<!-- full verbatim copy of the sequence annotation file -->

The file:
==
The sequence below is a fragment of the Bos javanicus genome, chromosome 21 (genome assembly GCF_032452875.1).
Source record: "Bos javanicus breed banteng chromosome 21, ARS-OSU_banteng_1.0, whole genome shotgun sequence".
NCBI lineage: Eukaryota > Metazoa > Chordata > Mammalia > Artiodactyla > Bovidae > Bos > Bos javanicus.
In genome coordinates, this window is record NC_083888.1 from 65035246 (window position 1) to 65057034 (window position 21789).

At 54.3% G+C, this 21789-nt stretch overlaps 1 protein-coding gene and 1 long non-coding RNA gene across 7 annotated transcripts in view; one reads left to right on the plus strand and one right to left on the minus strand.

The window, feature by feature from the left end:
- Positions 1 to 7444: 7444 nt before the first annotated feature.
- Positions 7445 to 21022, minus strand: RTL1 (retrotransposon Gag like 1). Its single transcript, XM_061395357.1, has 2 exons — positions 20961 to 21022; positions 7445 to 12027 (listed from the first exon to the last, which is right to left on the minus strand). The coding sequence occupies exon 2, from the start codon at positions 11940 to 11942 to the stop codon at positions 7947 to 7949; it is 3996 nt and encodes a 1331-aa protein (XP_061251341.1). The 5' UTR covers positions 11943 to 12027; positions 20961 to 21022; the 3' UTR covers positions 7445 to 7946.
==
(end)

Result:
The sequence below is a fragment of the Bos javanicus genome, chromosome 21 (genome assembly GCF_032452875.1).
Source record: "Bos javanicus breed banteng chromosome 21, ARS-OSU_banteng_1.0, whole genome shotgun sequence".
NCBI lineage: Eukaryota > Metazoa > Chordata > Mammalia > Artiodactyla > Bovidae > Bos > Bos javanicus.
In genome coordinates, this window is record NC_083888.1 from 65035246 (window position 1) to 65057034 (window position 21789).

At 54.3% G+C, this 21789-nt stretch overlaps 1 protein-coding gene and 1 long non-coding RNA gene across 7 annotated transcripts in view; one reads left to right on the plus strand and one right to left on the minus strand.

The window, feature by feature from the left end:
- Positions 1 to 7444: 7444 nt before the first annotated feature.
- Positions 7445 to 21022, minus strand: RTL1 (retrotransposon Gag like 1). Its single transcript, XM_061395357.1, has 2 exons — positions 20961 to 21022; positions 7445 to 12027 (listed from the first exon to the last, which is right to left on the minus strand). The coding sequence occupies exon 2, from the start codon at positions 11940 to 11942 to the stop codon at positions 7947 to 7949; it is 3996 nt and encodes a 1331-aa protein (XP_061251341.1). The 5' UTR covers positions 11943 to 12027; positions 20961 to 21022; the 3' UTR covers positions 7445 to 7946.